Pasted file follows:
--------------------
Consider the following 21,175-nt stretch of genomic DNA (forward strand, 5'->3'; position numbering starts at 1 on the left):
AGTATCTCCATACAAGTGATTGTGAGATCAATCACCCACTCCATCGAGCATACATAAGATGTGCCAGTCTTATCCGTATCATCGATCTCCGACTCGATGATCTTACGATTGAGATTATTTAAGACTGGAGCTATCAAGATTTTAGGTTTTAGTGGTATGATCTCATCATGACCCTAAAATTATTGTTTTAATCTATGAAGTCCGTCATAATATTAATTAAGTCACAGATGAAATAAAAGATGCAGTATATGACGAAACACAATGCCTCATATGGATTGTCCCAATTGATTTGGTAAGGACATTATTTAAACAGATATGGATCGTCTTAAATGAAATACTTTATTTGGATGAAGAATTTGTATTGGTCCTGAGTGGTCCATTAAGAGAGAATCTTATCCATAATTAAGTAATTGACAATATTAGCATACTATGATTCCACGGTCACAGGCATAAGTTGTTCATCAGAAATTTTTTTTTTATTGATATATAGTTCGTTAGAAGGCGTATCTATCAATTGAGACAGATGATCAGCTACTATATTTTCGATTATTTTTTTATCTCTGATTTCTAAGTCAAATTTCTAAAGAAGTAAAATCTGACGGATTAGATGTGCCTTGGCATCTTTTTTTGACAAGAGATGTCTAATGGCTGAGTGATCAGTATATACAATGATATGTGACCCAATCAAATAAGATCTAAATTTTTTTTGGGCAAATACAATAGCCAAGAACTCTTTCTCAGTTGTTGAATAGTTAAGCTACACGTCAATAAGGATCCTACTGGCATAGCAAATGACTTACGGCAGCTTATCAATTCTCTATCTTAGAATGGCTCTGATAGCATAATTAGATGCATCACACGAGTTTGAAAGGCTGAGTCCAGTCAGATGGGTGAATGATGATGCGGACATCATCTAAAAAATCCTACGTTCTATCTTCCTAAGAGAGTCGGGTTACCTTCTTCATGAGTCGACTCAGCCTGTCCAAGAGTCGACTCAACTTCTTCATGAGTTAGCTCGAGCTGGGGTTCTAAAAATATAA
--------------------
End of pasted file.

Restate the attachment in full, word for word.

Consider the following 21,175-nt stretch of genomic DNA (forward strand, 5'->3'; position numbering starts at 1 on the left):
AGTATCTCCATACAAGTGATTGTGAGATCAATCACCCACTCCATCGAGCATACATAAGATGTGCCAGTCTTATCCGTATCATCGATCTCCGACTCGATGATCTTACGATTGAGATTATTTAAGACTGGAGCTATCAAGATTTTAGGTTTTAGTGGTATGATCTCATCATGACCCTAAAATTATTGTTTTAATCTATGAAGTCCGTCATAATATTAATTAAGTCACAGATGAAATAAAAGATGCAGTATATGACGAAACACAATGCCTCATATGGATTGTCCCAATTGATTTGGTAAGGACATTATTTAAACAGATATGGATCGTCTTAAATGAAATACTTTATTTGGATGAAGAATTTGTATTGGTCCTGAGTGGTCCATTAAGAGAGAATCTTATCCATAATTAAGTAATTGACAATATTAGCATACTATGATTCCACGGTCACAGGCATAAGTTGTTCATCAGAAATTTTTTTTTTATTGATATATAGTTCGTTAGAAGGCGTATCTATCAATTGAGACAGATGATCAGCTACTATATTTTCGATTATTTTTTTATCTCTGATTTCTAAGTCAAATTTCTAAAGAAGTAAAATCTGACGGATTAGATGTGCCTTGGCATCTTTTTTTGACAAGAGATGTCTAATGGCTGAGTGATCAGTATATACAATGATATGTGACCCAATCAAATAAGATCTAAATTTTTTTTGGGCAAATACAATAGCCAAGAACTCTTTCTCAGTTGTTGAATAGTTAAGCTACACGTCAATAAGGATCCTACTGGCATAGCAAATGACTTACGGCAGCTTATCAATTCTCTATCTTAGAATGGCTCTGATAGCATAATTAGATGCATCACACGAGTTTGAAAGGCTGAGTCCAGTCAGATGGGTGAATGATGATGCGGACATCATCTAAAAAATCCTACGTTCTATCTTCCTAAGAGAGTCGGGTTACCTTCTTCATGAGTCGACTCAGCCTGTCCAAGAGTCGACTCAACTTCTTCATGAGTTAGCTCGAGCTGGGGTTCTAAAAATATAA